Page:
“At the beginning of the Sixties, Kiko Argüello, a Spanish painter, after experiencing an existential crisis, discovered in the suffering of the innocent people the awesome mystery of the crucified Christ which is present in the ‘least’ of the earth. Such a discovery made him abandon all things and following the footsteps of Charles de Foucauld, he went to live among the poor people of the slums of ‘ Palomeras Altas’ in the outskirts of Madrid. It was there that another Spanish woman, Carmen Hernàndez, a graduate in Chemistry, came to know Kiko Argüello. She had come in touch with the renewal of the Second Vatican Council thanks to Monsignor Farnés Scherer ( a liturgist) and had been called by her bishop while trying to gather together a group of people with a view to evangelise the miners of Oruro ( Bolivia).”

So from this opening paragraph-- you jumped to the conclusion that Arguello and Hernandez’s next 3-4 decades were spent furthering some weird agenda??? That’s seems to be a really far stretch.

Obviously, the Passover meal was sacrificial in nature so I didn’t understand where he was coming from.

I’m not sure I understand; who said this and in what context?
Did you talk to the Catechesis team? Did you ask for clarification of any questions you had? Are you saying that you saw abuses at the Mass?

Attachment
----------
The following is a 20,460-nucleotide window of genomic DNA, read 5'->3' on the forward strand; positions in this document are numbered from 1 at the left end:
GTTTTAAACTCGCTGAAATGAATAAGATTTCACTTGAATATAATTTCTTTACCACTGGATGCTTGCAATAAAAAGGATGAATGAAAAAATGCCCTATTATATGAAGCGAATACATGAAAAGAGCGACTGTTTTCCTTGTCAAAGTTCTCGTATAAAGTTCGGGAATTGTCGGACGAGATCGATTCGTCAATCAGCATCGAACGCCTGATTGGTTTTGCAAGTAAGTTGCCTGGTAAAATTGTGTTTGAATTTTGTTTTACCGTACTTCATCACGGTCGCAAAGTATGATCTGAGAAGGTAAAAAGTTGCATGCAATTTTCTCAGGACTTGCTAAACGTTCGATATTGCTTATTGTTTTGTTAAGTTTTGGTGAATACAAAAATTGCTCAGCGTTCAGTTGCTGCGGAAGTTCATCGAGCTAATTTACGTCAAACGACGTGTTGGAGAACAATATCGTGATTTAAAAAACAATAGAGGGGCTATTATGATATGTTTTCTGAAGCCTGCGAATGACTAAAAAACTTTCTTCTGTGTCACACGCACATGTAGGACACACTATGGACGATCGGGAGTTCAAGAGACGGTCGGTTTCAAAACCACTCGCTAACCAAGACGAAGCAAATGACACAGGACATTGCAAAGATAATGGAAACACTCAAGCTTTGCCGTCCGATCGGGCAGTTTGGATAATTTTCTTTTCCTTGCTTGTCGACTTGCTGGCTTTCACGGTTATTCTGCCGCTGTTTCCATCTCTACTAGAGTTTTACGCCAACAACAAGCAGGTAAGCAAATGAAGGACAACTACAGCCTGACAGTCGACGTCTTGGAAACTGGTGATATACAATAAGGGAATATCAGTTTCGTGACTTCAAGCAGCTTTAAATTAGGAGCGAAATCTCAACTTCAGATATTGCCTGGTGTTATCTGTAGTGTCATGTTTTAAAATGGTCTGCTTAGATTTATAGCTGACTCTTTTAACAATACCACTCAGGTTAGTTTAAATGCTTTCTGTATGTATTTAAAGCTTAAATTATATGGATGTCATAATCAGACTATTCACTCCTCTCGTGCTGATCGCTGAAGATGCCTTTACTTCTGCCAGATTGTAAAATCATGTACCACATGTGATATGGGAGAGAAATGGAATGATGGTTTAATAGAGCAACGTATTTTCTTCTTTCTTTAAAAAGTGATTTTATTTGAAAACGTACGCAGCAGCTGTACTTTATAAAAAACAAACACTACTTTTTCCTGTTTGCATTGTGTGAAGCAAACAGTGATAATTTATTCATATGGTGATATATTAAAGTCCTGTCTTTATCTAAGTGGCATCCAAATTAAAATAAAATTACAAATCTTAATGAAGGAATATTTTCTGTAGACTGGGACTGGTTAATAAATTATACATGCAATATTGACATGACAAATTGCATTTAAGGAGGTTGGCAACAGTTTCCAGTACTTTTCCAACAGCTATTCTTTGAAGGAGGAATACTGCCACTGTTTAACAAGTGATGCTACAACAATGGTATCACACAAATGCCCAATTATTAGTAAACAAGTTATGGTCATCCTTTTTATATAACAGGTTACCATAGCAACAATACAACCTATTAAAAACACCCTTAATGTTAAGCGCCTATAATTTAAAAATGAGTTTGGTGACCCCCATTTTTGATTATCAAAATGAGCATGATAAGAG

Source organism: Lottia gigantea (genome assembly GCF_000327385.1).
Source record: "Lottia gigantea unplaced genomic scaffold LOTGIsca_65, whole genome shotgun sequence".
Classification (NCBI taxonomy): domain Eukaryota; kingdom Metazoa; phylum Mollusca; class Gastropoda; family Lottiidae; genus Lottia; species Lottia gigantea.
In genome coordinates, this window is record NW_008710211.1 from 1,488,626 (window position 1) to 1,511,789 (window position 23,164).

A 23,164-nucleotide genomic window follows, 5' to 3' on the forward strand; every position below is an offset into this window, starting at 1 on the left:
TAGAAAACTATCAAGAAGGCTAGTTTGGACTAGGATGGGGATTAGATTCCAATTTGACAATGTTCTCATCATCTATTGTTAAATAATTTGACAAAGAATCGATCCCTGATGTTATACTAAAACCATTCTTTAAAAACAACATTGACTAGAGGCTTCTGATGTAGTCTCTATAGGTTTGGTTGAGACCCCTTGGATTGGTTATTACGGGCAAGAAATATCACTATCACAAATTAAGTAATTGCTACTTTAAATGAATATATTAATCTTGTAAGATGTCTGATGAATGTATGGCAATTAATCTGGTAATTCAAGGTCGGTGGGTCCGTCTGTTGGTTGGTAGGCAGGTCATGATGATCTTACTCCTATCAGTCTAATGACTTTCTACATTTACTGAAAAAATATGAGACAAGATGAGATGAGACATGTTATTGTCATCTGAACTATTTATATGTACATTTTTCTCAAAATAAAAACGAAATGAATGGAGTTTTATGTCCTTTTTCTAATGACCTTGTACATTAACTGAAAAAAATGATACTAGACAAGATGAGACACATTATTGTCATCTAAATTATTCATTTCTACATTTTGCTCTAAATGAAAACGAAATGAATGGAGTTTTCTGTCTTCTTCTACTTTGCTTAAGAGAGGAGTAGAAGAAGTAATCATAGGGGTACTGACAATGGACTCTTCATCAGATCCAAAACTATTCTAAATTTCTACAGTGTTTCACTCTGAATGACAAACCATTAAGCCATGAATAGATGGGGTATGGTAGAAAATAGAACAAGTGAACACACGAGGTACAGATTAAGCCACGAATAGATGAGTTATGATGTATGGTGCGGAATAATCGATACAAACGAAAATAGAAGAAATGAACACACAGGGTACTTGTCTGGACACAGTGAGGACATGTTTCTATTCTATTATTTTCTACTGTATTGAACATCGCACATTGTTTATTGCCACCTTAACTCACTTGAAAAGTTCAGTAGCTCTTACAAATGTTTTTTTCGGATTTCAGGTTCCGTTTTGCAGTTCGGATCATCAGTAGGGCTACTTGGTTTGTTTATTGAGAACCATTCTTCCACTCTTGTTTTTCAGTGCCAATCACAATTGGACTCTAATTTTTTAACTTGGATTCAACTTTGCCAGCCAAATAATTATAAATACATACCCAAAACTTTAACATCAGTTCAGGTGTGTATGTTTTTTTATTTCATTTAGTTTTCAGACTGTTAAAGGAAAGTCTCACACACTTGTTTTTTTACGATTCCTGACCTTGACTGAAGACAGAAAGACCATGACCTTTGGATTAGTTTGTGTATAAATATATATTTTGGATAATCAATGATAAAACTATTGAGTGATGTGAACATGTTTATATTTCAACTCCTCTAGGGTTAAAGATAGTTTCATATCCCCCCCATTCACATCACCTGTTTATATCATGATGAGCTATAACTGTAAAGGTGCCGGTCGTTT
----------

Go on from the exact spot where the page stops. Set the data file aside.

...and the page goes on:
It also rejects any organic growth of doctrine or liturgy. The liturgy is stripped down so it is entirely didactic and the “signs” of the bread and wine become more important then the mystery and sacrifice. it is a liturgy primarily for the community and not for worshiping God.

That last part especially is blasphemous!!!
Are you saying that this is what you saw or what you deduce?
I hope I’m misunderstanding what you’re saying.

I have certainly not seen that, although I guess it would be naive of me to think that out of 16,000+ communities world-wide that no community would ever experience abuses. How sad, though.

This is a COMMUNIQUÉ FROM THE PONTIFICAL COUNCIL FOR THE LAITY (dated 6/28/02)

camminoneocatecumenale.it/en/statuti3.htm

The Neo-Catechumenal Way does not support or endorse any liturgical abuses, nor does it support or endorse blasphemy.

Peace.

So from this opening paragraph-- you jumped to the conclusion that Arguello and Hernandez’s next 3-4 decades were spent furthering some weird agenda??? That’s seems to be a really far stretch.

the liturgy reflects the misconceptions of radical antiquarian liturgist of the 60’s.

…But it is neither wise nor laudable to reduce everything to antiquity by every possible device. Thus, to cite some instances, one would be straying from the straight path were he to wish the altar restored to its primitive tableform; were he to want black excluded as a color for the liturgical vestments; were he to forbid the use of sacred images and statues in Churches; were he to order the crucifix so designed that the divine Redeemer’s body shows no trace of His cruel sufferings; and lastly were he to disdain and reject polyphonic music or singing in parts, even where it conforms to regulations issued by the Holy See vatican.va/holy_father/pius_xii/encyclicals/documents/hf_p-xii_enc_20111947_mediator-dei_en.html